Mutual Mistakes in Contract:
These are mistakes that occur when both parties in a contract make a mistake, and the mistakes of the two parties are different. For instance, when one party offers to sell property X to another party, yet the other party accepted the offer but believes the offer is in respect of property Y. The offeree would be mistaken about the content of the offer, and the offeror would equally be mistaken about what is being accepted.
Effect of Mutual Mistake in a Contract:
When there is a mutual mistake, thus the parties are not in actual agreement on the terms of the contract, then there is no contract between the parties.
Determining if there was an Agreement between the Parties:
The courts use the reasonable man test (or objective test) to determine if there was an agreement between the facts. The question that is usually asked in applying the reasonable man test is “would a reasonable man, upon considering the facts, words, and conduct of the parties, conclude that there was an agreement between the parties?” If a reasonable man answers in the affirmative to the above question, then the courts will hold that there was an agreement between the parties, else there was no agreement between the parties.
The reasonable man test is seen as a better alternative to the hitherto “consensus ad idem” standard which stipulates that there is an agreement if there is a meeting of the minds. Owing to the difficulty in ascertaining the mental states of the parties, words, the conduct of the parties, and other outward appearances are now used as the basis for ascertaining whether or not there was an agreement.
The Reasonable Man Test and Mistake:
Despite the existence of a mistake, the courts will hold the contract binding if it is established that a reasonable, upon the consideration of the conduct, words and other outward appearances of the parties, would understand that there was a contract between the parties.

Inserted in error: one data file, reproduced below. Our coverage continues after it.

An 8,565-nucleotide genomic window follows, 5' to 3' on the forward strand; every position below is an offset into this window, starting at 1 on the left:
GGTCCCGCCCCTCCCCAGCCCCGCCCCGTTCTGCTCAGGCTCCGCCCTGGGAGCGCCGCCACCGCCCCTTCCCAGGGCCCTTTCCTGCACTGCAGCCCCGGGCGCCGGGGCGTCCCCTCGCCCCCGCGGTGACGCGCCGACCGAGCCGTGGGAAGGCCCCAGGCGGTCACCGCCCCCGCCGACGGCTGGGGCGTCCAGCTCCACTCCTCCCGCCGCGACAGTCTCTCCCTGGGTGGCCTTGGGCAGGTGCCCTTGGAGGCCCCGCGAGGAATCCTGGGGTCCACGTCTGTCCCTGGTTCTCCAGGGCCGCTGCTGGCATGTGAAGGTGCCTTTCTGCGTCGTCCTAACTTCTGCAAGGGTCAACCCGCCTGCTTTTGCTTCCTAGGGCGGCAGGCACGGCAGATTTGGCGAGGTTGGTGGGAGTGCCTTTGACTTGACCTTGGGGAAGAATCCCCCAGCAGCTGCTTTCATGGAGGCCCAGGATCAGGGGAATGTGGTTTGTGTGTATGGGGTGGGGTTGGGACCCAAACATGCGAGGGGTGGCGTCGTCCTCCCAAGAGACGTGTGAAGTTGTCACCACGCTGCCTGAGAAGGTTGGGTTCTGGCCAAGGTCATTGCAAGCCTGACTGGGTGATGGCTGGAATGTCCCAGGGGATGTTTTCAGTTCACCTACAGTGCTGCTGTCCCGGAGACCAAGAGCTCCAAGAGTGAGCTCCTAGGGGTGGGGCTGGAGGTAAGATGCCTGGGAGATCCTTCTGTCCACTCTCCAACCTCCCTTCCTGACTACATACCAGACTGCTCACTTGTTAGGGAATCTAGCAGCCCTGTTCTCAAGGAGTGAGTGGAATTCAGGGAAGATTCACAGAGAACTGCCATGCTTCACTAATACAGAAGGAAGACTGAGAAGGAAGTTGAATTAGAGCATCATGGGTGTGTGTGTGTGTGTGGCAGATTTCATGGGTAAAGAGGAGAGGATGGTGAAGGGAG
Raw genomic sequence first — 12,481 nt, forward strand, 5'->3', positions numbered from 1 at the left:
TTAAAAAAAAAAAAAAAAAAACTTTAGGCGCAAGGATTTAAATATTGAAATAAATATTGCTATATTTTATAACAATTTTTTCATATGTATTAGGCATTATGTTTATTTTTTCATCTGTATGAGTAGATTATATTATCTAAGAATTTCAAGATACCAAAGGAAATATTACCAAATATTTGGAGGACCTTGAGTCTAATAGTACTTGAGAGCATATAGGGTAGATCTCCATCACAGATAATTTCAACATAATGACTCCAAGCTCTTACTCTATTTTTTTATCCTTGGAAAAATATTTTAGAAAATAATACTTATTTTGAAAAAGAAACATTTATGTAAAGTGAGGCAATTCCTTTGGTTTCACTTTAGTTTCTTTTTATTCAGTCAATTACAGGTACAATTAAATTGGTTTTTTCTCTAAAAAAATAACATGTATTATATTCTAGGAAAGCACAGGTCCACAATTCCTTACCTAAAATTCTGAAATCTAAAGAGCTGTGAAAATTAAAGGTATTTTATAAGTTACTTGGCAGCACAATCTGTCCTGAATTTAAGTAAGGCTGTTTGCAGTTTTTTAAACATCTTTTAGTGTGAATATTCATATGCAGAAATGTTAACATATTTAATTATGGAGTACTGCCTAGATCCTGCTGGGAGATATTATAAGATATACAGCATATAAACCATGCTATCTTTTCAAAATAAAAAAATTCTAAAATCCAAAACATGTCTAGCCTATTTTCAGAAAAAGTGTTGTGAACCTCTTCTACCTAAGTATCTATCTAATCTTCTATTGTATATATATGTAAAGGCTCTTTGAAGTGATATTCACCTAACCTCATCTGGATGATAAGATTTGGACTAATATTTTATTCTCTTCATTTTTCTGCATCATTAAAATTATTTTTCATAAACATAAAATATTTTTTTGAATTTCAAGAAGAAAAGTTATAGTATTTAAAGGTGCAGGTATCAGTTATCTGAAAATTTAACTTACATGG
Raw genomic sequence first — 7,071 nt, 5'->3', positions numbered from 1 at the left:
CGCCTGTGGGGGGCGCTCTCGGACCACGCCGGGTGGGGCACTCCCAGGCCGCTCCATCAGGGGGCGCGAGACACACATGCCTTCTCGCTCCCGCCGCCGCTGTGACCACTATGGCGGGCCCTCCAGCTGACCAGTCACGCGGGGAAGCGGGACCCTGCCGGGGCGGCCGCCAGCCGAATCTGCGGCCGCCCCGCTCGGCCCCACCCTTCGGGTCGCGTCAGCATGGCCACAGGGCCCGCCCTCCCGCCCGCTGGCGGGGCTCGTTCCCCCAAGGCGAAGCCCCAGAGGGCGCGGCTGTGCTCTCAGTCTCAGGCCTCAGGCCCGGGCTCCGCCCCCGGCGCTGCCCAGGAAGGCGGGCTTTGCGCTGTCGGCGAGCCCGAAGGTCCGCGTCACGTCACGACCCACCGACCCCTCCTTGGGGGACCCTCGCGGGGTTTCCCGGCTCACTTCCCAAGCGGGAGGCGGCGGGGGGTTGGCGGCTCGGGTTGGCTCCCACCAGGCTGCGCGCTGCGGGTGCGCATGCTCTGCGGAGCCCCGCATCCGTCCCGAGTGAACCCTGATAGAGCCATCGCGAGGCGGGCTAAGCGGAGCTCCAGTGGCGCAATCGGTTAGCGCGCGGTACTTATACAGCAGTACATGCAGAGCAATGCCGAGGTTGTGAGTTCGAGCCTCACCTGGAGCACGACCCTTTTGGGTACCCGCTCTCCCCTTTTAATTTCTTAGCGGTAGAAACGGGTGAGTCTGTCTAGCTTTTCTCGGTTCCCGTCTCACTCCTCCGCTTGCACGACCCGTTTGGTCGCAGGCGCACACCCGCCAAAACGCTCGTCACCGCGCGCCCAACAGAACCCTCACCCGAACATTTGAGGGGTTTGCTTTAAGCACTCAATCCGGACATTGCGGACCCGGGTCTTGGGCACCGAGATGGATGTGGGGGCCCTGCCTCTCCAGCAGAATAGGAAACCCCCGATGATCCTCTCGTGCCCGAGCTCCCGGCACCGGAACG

In the case of Tamplin v James, the plaintiff believed the property he was purchasing included some other adjacent property even though the documentation provided by the offeror clearly stated the limits of the property on offer which excluded the adjacent property. Since a reasonable man would have understood the contract as one that excludes the adjacent property, the court held that the plaintiff could not rely on his own mistake as a basis for evading the performance of the contract.
Similarly in Smith v Hughes, a horse trainer ordered the delivery of oats after he was shown a sample of the oats. The sample shown to the horse trainer was new oats and there was no express discussion of old oats. When the seller supplied new oats to the horse trainer, he rejected the oats on grounds that he had intended to buy old oats. The courts held that a reasonable person would understand the contract to be one involving the sale of new oats.
Whilst a mistake would not render a contract void after it is established by a reasonable man that the parties had an agreement despite the mistake, the following exceptions would negate the contract and render it void.
1. Mistake induced by the conduct of the other party: When the mistake of the mistaken party was induced by the conduct of the non-mistaken party, there is no agreement. In the case of Scriven Bros v Hindley & Co, the defendant contributed to the mistake of the plaintiff by similarly packaging given to the bales of hemp and tow.
2. If the offeree knows that the offeror’s offer does not represent his real intentions: If an offeror makes a mistake in his offer, and the offeree is aware of this, the resulting contract would not be upheld by the courts. In the case of Hartog v Colin & Shields, the defendant quoted the price of a hare at 10d per pound instead of the customary quoting of per skin. The court held there was no contract. In a similar case of P.Y Atta & Sons, the court changed the written agreement to give effect to what they considered the true intention of the parties.
3. When there is ambiguity in the terms of the offer not caused by the mistaken party, the mistaken party can rescind the contract after its conclusion. In Falck v Williams, the terms of the offer were rendered ambiguous due to a misunderstanding of the telegraphic code. Since no reasonable person could conclusively say what the terms were, there was no agreement between the parties. In Raffles v Wichelhaus, the parties had entered into a contract for delivery via a ship named Peerless. The fact that two ships were named Peerless, unknown to the parties, rendered the contract ambiguous and it was declared void.